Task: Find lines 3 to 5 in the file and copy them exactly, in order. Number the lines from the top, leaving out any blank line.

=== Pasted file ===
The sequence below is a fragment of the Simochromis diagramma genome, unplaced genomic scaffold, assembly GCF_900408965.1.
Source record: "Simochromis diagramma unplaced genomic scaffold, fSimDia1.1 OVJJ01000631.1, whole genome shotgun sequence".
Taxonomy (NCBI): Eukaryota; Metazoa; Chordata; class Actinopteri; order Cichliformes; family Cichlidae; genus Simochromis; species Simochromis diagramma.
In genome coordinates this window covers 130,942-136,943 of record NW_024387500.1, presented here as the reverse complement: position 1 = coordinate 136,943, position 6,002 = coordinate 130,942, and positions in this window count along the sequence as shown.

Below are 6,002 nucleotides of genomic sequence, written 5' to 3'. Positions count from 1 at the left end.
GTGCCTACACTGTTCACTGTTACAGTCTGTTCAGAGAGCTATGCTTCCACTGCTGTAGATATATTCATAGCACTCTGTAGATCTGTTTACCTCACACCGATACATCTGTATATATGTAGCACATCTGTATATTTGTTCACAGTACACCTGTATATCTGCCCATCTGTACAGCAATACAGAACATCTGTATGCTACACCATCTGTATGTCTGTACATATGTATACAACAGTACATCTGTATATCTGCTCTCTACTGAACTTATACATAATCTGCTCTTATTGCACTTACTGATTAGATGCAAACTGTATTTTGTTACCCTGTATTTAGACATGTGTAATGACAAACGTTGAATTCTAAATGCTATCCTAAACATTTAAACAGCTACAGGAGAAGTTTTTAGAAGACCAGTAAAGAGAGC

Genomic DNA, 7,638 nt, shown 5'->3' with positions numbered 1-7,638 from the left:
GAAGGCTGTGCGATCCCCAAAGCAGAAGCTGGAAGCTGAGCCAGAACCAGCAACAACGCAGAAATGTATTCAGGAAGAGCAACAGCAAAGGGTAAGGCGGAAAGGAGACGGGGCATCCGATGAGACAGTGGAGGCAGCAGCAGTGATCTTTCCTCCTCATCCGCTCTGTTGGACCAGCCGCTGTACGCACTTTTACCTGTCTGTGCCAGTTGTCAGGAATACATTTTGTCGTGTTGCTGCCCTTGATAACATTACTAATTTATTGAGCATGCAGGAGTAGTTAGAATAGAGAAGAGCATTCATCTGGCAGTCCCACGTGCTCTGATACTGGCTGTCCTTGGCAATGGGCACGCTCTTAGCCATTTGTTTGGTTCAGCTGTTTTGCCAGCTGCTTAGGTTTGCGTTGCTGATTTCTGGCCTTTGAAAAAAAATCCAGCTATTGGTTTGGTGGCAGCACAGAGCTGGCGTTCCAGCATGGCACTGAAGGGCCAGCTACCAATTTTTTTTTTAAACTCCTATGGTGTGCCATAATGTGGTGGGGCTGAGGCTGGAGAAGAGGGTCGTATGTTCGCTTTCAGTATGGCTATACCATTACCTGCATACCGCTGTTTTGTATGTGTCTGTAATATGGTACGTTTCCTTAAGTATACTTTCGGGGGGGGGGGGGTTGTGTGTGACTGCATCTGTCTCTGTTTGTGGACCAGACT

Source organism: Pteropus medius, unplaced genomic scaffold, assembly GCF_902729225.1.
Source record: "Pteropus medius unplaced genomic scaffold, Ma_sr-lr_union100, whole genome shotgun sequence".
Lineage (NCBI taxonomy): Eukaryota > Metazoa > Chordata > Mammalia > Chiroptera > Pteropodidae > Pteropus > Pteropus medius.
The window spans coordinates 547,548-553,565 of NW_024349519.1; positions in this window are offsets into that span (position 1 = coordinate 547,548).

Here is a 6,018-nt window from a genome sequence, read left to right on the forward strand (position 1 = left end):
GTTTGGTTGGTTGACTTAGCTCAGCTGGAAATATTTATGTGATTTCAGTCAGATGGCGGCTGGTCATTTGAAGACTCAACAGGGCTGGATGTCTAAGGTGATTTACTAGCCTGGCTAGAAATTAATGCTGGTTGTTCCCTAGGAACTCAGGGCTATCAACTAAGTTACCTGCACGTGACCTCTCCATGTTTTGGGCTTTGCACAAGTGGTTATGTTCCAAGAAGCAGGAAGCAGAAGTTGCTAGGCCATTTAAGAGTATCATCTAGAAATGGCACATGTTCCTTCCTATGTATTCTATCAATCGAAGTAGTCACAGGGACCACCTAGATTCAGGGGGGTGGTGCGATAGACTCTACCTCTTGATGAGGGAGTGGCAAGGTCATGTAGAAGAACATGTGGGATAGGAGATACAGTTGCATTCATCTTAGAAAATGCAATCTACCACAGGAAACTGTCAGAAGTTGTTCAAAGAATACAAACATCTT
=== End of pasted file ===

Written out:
Taxonomy (NCBI): Eukaryota; Metazoa; Chordata; class Actinopteri; order Cichliformes; family Cichlidae; genus Simochromis; species Simochromis diagramma.
In genome coordinates this window covers 130,942-136,943 of record NW_024387500.1, presented here as the reverse complement: position 1 = coordinate 136,943, position 6,002 = coordinate 130,942, and positions in this window count along the sequence as shown.

Below are 6,002 nucleotides of genomic sequence, written 5' to 3'. Positions count from 1 at the left end.